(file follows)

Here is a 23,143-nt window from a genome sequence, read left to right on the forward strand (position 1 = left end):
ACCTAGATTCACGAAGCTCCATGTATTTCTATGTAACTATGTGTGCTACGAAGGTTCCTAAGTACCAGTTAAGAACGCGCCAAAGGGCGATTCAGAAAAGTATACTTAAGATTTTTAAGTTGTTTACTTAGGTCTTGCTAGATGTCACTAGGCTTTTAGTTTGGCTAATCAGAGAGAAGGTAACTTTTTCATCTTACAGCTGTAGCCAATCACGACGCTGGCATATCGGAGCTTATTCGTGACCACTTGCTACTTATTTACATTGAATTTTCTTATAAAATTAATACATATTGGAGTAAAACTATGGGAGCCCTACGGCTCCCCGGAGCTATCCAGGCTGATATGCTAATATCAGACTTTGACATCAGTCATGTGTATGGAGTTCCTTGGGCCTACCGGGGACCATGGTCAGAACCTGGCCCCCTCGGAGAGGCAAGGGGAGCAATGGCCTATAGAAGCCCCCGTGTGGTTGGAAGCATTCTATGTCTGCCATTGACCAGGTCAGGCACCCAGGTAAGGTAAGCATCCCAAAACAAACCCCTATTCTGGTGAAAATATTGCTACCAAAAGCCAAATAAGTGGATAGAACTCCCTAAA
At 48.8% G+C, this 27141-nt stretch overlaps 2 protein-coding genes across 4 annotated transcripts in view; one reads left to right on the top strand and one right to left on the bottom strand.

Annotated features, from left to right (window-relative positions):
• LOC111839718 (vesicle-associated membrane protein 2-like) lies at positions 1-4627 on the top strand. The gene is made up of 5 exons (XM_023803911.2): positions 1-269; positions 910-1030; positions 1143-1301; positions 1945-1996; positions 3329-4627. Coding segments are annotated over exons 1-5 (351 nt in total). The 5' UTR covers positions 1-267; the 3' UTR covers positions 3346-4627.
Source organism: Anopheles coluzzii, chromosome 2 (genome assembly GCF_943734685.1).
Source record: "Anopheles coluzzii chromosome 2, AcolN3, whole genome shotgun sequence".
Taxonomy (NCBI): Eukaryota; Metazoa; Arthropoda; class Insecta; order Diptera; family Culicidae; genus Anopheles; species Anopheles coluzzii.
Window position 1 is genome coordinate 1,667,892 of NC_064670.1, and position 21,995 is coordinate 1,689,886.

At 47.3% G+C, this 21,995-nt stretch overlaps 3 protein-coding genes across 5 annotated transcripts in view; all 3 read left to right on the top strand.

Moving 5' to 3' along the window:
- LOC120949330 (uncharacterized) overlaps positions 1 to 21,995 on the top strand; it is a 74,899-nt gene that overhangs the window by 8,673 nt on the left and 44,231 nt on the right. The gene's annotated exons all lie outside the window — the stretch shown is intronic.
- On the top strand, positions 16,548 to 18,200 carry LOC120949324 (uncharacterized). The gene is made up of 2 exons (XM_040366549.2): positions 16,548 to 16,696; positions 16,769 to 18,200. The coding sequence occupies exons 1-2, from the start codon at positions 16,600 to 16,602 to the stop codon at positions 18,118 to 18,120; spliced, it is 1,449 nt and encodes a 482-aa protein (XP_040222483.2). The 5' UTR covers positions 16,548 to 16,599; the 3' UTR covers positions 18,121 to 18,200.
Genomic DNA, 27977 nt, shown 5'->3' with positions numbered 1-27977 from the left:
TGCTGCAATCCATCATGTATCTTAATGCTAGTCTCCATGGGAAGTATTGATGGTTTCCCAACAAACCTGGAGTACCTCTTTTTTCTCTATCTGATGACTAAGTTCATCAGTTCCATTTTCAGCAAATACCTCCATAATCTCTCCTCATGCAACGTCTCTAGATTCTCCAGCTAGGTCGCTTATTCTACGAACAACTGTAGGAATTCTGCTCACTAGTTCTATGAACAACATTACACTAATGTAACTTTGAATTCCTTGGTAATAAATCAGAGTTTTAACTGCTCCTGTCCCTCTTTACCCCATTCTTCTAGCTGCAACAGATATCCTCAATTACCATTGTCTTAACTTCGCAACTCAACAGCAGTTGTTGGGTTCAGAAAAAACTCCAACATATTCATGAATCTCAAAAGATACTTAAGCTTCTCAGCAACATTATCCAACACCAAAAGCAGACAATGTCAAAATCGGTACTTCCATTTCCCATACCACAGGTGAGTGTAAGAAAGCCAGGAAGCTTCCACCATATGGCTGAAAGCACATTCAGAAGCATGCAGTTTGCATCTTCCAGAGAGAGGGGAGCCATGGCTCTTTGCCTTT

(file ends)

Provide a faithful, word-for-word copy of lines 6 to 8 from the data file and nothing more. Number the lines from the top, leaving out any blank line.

Source organism: Anopheles coluzzii, chromosome 2 (genome assembly GCF_943734685.1).
Source record: "Anopheles coluzzii chromosome 2, AcolN3, whole genome shotgun sequence".
Taxonomy (NCBI): Eukaryota; Metazoa; Arthropoda; class Insecta; order Diptera; family Culicidae; genus Anopheles; species Anopheles coluzzii.